Most stocks in the S&P 500 this year have performed very well but not all of them. In fact, some of them like Cliffs Natural Resources (CLF) have performed downright miserably. Cliffs success is largely tied to iron ore prices and as those prices dropped and growth opportunities cooled off, the stock price took a tumble. Cliffs stock has dropped about 31% in 2013 making it one of the worst performers in the S&P 500.
I wrote earlier this year about how I thought Cliffs represented an excellent value if you're willing to stomach some of the risks that come with the company. As mentioned earlier, Cliffs well-being is largely a product of iron ore prices and corresponding steel demand. Since ore prices have been very volatile over the last five years so has Cliffs stock price. Economic conditions have been very out of favor for the company in the last year resulting in the stock's poor performance but there are signals that those conditions bottomed out in 2013 and Cliffs may see a return to sunnier times in 2014.
Iron ore prices have stabilized
Cliffs suffered from plunging iron ore prices in 2013 but look at the last six months and you'll see that prices have steadied.
Rising prices would definitely benefit the company but Cliffs should be able to develop and maintain growth should prices remain steady. In June, prices approached the $110 mark and managed to bounce off of that level back into the $130s. If iron ore prices can maintain that $110 floor, Cliffs should do all right.
Prices dipped down to the 110s earlier this year but have since bounced back to the 130s. If they can stay in the triple digits, Cliffs ought to be able to maintain growth.
Improved analyst activity
Zack's Investment Research recently upgraded Cliffs to a strong buy from its prior neutral rating citing improved year over year net income growth and the ability to keep costs in check. Additionally, Zack's raised its earnings per share guidance for 2013 - the third time an analyst has done that in the last 30 days.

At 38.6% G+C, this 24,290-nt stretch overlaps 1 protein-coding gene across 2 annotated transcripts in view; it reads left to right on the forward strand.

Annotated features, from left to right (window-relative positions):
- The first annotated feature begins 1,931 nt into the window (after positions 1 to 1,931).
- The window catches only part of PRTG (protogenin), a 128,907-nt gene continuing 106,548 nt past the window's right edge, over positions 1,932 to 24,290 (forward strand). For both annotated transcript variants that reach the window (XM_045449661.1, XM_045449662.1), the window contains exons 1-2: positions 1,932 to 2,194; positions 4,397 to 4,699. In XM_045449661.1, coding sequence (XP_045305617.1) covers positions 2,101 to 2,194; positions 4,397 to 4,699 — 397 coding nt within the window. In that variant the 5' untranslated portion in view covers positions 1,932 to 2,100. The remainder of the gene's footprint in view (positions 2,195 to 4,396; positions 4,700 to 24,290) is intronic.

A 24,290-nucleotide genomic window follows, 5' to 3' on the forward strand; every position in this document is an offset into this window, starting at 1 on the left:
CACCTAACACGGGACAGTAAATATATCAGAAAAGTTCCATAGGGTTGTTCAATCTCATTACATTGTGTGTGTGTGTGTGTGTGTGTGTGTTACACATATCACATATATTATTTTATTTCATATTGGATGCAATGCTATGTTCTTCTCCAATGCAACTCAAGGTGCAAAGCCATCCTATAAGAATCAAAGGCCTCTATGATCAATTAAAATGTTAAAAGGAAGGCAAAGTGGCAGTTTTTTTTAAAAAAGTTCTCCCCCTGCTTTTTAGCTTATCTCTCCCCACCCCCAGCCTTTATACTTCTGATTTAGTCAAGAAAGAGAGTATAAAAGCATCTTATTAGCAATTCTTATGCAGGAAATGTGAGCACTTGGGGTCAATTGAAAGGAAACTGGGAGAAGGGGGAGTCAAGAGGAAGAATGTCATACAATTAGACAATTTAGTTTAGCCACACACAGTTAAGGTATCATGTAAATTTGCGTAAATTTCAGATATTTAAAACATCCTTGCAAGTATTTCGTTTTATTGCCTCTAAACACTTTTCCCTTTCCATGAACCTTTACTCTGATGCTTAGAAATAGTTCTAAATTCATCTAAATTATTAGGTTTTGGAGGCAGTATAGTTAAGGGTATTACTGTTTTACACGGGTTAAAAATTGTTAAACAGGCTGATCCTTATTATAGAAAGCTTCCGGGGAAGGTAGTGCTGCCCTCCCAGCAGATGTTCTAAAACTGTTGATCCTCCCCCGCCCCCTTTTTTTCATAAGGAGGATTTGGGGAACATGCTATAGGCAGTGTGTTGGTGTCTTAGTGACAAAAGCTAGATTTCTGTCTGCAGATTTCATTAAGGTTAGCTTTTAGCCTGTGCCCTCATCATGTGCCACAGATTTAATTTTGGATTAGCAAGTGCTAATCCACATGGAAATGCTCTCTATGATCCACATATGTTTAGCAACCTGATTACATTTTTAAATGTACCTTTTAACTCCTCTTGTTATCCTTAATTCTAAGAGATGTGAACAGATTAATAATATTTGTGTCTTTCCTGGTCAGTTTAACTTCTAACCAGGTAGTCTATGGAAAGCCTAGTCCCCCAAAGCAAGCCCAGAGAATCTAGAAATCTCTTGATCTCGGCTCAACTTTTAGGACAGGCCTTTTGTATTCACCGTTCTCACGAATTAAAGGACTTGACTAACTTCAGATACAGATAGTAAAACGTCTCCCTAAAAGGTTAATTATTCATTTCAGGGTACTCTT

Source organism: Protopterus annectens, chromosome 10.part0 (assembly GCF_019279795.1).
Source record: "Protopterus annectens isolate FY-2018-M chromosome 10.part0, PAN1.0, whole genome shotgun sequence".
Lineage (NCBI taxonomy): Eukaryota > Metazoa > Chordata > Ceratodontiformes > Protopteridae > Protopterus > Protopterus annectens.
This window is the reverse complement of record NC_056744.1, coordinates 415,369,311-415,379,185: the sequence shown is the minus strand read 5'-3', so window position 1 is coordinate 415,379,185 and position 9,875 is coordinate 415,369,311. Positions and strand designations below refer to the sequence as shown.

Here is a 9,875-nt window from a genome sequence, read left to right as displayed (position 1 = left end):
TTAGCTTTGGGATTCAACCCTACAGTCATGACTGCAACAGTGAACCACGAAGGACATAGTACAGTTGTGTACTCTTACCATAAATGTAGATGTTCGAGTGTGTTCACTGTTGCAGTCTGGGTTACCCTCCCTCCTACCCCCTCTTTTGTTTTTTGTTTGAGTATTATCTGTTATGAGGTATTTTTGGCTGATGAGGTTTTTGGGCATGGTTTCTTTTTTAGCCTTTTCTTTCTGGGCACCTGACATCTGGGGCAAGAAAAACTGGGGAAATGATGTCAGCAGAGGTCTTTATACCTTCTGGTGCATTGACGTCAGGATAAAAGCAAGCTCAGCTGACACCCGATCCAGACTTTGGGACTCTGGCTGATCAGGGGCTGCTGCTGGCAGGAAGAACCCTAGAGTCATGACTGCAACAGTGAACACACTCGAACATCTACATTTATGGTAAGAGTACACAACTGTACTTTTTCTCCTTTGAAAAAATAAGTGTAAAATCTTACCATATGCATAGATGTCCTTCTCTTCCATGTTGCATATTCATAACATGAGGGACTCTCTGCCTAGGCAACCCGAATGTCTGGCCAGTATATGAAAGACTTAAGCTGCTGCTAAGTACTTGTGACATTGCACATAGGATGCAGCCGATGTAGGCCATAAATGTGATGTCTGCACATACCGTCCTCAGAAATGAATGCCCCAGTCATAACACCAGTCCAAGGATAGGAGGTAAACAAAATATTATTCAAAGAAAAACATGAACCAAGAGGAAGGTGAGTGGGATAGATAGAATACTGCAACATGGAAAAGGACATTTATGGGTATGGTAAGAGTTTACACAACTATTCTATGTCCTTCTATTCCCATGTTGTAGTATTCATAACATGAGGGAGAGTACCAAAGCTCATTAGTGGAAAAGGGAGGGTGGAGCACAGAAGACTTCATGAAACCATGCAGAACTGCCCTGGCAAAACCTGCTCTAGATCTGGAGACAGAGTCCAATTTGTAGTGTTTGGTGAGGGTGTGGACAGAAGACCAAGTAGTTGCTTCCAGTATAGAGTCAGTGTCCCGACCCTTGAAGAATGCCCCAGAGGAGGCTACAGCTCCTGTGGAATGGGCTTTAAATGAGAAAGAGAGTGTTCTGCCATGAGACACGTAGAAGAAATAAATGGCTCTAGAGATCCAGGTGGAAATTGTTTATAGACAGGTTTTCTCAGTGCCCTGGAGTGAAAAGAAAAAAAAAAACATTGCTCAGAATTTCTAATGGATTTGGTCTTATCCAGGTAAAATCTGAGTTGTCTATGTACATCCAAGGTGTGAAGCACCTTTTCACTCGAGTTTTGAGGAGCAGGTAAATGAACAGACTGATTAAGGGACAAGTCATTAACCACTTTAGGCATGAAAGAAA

Many analysts still maintain hold or market perform ratings on the stock but that may change quickly should Cliffs deliver on improved guidance.
The equity offering and dividend cut is serving its purpose
Cliffs management team found themselves in the unfortunate position of needing to cut the stock's dividend and make a secondary stock offering in order to raise capital to deal with the challenging economic environment. While that was certainly a blow to the gut of investors it did leave the company with a better capitalized balance sheet. The goal of strengthening the balance sheet to take advantage of a turnaround means Cliffs can fund expansion efforts to attempt to profit from higher steel demand.
Fundamentals still look good
Fundamentals are a little challenging to judge when the bottom is falling out. The dividend yield looked good as the stock price was depressed until the company slashed the dividend. A metric like price/earnings might not produce an appropriate assessment so you need to look to other metrics judge the stock's relative value. And by those metrics it still looks like a value.
The company currently has a price/book ratio of 0.81 and a price/sales ratio of 0.71. Those numbers convey a deep value play as long as the recovery continues and net income continues to push higher.
Technically, the stock looks a little range bound. The stock approached the 100 day moving average earlier in December and managed to bounce off of it so that may help provide support but the stock has also had trouble breaking through the $28 mark. It'll need to break through that resistance level to make a sustainable move up.
Again, the future largely depends on iron ore prices. The company should manage to do fine if spot prices are in the 110s. If prices remain steady in the 130s it gives the stock the potential for a run in 2014. The stock has already bounced about 67% off of 2013 lows so it certainly appears that investors are beginning to believe in the company again.
If the Cliffs can continue the net earnings growth momentum and manage to expand their margins further going forward this could look like a good investment for 2014.
Disclosure: I have no positions in any stocks mentioned, and no plans to initiate any positions within the next 72 hours. I wrote this article myself, and it expresses my own opinions. I am not receiving compensation for it (other than from Seeking Alpha). I have no business relationship with any company whose stock is mentioned in this article.